Gas Pump Skimmers
Let’s dig into how these skimmers are designed…
This type of skimmer seems to be very common. A quick image search shows this model all over North America.
The setup is very straight forward, but has some odd design choices. The PIC18F4550 microcontroller communicates with the Bluetooth module over serial, and also talks to an SPI Flash. Signals (serial characters) from the credit card reader are recorded by the PIC to the SPI EEPROM. When a cell phone or tablet connects to the Bluetooth module a serial connection (called Serial Port Profile or SPP) is created. Whatever serial characters the cell phone sends are sent to the PIC. For example when the character ‘?’ is sent from our Bluetooth enabled tablet to the Skimmer, the Skimmer responds with the character ‘1’.
Front of the Skimmer
Front of the Skimmer
Various pins toned out with assumed use. (If any of these pictures are too small to see, click on them to enlarge.)
To get into some gritty details:
- R1 and R2 look to be a voltage divider when needed (R2 is not populated) to drop the voltage of the signals coming from the credit card reader. I presume the reader is outputting 12V signals and R1 (1.5K) is there to limit the current into the receiving pin, thus protecting the PIC from damage.
- There are three serial pins shown at the top of the picture. From left to right: GND, RX, TX. These seem to be an easy serial connection to the PIC. Perhaps used for bootloading new firmware. These pins connect to the Bluetooth module’s RX and TX pins (respectively) and make it very easy to hook up a logic analyzer to sniff the serial traffic. (Thanks skimmer designer!)
The voltage regulator is very common with a large package to (probably) withstand getting hot when given various input voltages (regulating 12V down to 3.3V can produce a bit of heat)
D5 is a status LED.
J4 is the super common PIC ICSP (in circuit serial programming) header. It’s used to get firmware onto the PIC18F4550.
- C1 and C7 are loading caps to the 8MHz crystal. This makes sense as most PIC18F series can’t run above 10MHz at 3.3V.
- C2 looks like a 0.1uF decoupling capacitor.
- R15 is a 10k pull-up on the reset (MCLR) line
- C13 is a large cap on RA4/T0CKI/C1OUT/RCV. This could be a digital I/O, Timer0 external clock input, Comparator 1 output, or external USB transceiver RCV input. None of these have a clear reason to be connected to a large decoupling cap. This pin is not connected to any other part of the circuit.
The main connection to the credit card reader is via the connection labeled ‘1’ through ‘7’ shown on the right with a gray cable installed.
It is unclear what the second connector (shown on the left in the image above) is used for. This connection could be used for a variety of different things as the pins on the PIC that are broken out could be used as either inputs or outputs. My guess is that this is the connection to the keypad so that the skimmer can record pin numbers (for debit cards) when the pump has the right model or compatible keypad.
Rear of the Skimmer
Various pins toned out with assumed use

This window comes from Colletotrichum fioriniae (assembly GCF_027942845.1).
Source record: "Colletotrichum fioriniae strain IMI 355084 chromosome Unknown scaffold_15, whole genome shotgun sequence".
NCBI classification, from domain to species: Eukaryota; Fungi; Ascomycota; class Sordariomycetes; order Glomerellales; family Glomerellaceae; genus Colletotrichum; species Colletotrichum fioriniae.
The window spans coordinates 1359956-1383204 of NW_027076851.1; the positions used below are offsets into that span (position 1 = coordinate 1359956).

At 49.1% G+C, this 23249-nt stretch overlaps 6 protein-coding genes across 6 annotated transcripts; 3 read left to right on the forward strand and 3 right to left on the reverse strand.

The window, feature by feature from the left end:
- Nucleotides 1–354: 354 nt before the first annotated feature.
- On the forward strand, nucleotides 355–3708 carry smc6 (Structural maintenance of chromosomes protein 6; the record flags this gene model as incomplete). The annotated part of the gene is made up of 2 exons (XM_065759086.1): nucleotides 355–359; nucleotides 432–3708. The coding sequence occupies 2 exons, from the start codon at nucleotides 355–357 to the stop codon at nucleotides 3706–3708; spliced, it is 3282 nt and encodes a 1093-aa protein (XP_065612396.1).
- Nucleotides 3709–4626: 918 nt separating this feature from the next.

These modules use an extremely common Bluetooth module called the HC-06. These are roughly $3 per unit and perhaps cheaper in quantity. Bluetooth has gotten shockingly cheap!
The HC-06 module from www.hc01.com
More on the Bluetooth module is below.
Interestingly, between the three units we were given we found three grades of assembly: excellent, good, and trash.
These units look well built
The main PCB assembly of the three units looks of reasonable to high quality. The front side of the skimmer (containing the PIC microcontroller) has been assembled with standard SMD practices using a solder paste, stencil, and reflow. It looks like it was mass produced from the quality of the fillets.
Decently soldered Bluetooth module
The Bluetooth module and various components on the back side look hand soldered but done by someone who knows how to use flux and how to solder well. The Bluetooth modules were most likely hand soldered to reduce the overall manufacturing costs (it basically costs double to stencil and reflow a 2nd side).
That is some bad assembly right there. The stranded wires are shorting adjacent pins.
The cables and connectors were added by someone else, most likely the perpetrator. It’s really bad. On two units the stripping of the wire and solder is so poor that units will probably fail in the field because of shorting between pins.
Two units have a 7 pin polarized connector with the tab cut off, possibly because they don’t know which way the pump controller will plug on. This is either very amateur (they guess when they plug in their unit which is pretty cavalier because it could fry their unit, the credit card reader, or both) or they’ve found that the connectors inside different pumps have different (opposite) orientations and they want to build a unit that can quickly work with either polarization. It’s unlikely the pump controller market would gravitate towards the same number of pins using the same type of connector but use two different orientations. So I’m guessing the builder of these units is not knowledgeable enough to figure out where pin 1 lives on the polarized connector and just resorts to guess and check: Plug it in, does it work? No? Switch it around the other way.